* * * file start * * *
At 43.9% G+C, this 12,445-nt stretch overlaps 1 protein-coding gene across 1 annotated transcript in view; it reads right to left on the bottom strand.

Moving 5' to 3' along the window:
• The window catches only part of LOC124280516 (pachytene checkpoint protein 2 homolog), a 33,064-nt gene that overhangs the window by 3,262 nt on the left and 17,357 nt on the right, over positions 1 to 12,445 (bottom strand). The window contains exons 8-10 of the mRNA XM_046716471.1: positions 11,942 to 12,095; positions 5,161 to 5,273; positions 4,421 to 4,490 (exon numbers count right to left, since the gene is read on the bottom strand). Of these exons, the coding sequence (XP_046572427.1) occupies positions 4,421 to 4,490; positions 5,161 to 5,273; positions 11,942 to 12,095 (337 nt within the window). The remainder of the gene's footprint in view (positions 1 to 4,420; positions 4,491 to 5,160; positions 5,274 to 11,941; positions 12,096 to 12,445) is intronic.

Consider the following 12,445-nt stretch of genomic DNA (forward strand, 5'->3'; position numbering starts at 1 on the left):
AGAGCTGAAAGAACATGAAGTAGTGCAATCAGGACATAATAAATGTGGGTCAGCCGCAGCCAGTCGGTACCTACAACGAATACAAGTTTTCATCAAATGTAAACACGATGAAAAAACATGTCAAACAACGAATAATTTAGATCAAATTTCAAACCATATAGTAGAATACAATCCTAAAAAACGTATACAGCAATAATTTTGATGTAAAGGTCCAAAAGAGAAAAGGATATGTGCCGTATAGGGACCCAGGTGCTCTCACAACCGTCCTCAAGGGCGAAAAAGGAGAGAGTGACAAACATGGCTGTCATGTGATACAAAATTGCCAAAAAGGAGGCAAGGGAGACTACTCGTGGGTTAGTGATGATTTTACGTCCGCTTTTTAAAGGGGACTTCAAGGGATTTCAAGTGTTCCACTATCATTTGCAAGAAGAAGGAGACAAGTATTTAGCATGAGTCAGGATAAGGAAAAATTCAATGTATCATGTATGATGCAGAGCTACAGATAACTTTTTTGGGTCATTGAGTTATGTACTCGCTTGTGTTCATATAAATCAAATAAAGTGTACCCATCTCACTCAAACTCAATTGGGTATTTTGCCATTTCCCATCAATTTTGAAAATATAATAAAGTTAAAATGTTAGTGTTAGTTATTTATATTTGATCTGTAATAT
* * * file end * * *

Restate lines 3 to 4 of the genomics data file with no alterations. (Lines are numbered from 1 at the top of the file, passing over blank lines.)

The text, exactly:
• The window catches only part of LOC124280516 (pachytene checkpoint protein 2 homolog), a 33,064-nt gene that overhangs the window by 3,262 nt on the left and 17,357 nt on the right, over positions 1 to 12,445 (bottom strand). The window contains exons 8-10 of the mRNA XM_046716471.1: positions 11,942 to 12,095; positions 5,161 to 5,273; positions 4,421 to 4,490 (exon numbers count right to left, since the gene is read on the bottom strand). Of these exons, the coding sequence (XP_046572427.1) occupies positions 4,421 to 4,490; positions 5,161 to 5,273; positions 11,942 to 12,095 (337 nt within the window). The remainder of the gene's footprint in view (positions 1 to 4,420; positions 4,491 to 5,160; positions 5,274 to 11,941; positions 12,096 to 12,445) is intronic.

Consider the following 12,445-nt stretch of genomic DNA (forward strand, 5'->3'; position numbering starts at 1 on the left):